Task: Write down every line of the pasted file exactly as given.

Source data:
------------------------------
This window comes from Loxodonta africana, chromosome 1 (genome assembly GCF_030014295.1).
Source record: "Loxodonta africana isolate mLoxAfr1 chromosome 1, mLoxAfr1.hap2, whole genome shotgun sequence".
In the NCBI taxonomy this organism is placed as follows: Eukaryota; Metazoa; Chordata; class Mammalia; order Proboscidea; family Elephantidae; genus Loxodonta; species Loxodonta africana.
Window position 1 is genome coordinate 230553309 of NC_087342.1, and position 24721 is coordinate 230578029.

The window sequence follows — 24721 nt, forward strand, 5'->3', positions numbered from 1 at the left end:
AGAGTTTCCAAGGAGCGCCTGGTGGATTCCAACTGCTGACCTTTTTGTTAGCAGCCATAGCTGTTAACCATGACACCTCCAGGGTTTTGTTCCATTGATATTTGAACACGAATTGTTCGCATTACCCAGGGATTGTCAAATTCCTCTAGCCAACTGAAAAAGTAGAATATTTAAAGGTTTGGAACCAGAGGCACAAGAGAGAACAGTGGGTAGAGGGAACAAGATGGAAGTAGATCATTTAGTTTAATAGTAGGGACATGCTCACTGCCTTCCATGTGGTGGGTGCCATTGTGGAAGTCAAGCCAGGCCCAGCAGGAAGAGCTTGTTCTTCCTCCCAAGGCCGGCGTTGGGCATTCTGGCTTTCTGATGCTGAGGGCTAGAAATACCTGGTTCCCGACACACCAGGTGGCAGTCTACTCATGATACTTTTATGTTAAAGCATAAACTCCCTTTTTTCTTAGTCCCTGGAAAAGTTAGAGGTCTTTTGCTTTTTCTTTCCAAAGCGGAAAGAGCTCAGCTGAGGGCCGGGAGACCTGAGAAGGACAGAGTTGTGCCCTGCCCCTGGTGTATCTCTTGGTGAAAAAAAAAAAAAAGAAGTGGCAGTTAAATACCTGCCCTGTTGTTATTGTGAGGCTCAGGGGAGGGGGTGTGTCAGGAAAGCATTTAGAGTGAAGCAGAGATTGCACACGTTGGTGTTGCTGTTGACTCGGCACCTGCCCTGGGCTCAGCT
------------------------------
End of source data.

This window comes from Loxodonta africana, chromosome 1 (genome assembly GCF_030014295.1).
Source record: "Loxodonta africana isolate mLoxAfr1 chromosome 1, mLoxAfr1.hap2, whole genome shotgun sequence".
In the NCBI taxonomy this organism is placed as follows: Eukaryota; Metazoa; Chordata; class Mammalia; order Proboscidea; family Elephantidae; genus Loxodonta; species Loxodonta africana.
Window position 1 is genome coordinate 230553309 of NC_087342.1, and position 24721 is coordinate 230578029.

The window sequence follows — 24721 nt, forward strand, 5'->3', positions numbered from 1 at the left end:
AGAGTTTCCAAGGAGCGCCTGGTGGATTCCAACTGCTGACCTTTTTGTTAGCAGCCATAGCTGTTAACCATGACACCTCCAGGGTTTTGTTCCATTGATATTTGAACACGAATTGTTCGCATTACCCAGGGATTGTCAAATTCCTCTAGCCAACTGAAAAAGTAGAATATTTAAAGGTTTGGAACCAGAGGCACAAGAGAGAACAGTGGGTAGAGGGAACAAGATGGAAGTAGATCATTTAGTTTAATAGTAGGGACATGCTCACTGCCTTCCATGTGGTGGGTGCCATTGTGGAAGTCAAGCCAGGCCCAGCAGGAAGAGCTTGTTCTTCCTCCCAAGGCCGGCGTTGGGCATTCTGGCTTTCTGATGCTGAGGGCTAGAAATACCTGGTTCCCGACACACCAGGTGGCAGTCTACTCATGATACTTTTATGTTAAAGCATAAACTCCCTTTTTTCTTAGTCCCTGGAAAAGTTAGAGGTCTTTTGCTTTTTCTTTCCAAAGCGGAAAGAGCTCAGCTGAGGGCCGGGAGACCTGAGAAGGACAGAGTTGTGCCCTGCCCCTGGTGTATCTCTTGGTGAAAAAAAAAAAAAAGAAGTGGCAGTTAAATACCTGCCCTGTTGTTATTGTGAGGCTCAGGGGAGGGGGTGTGTCAGGAAAGCATTTAGAGTGAAGCAGAGATTGCACACGTTGGTGTTGCTGTTGACTCGGCACCTGCCCTGGGCTCAGCT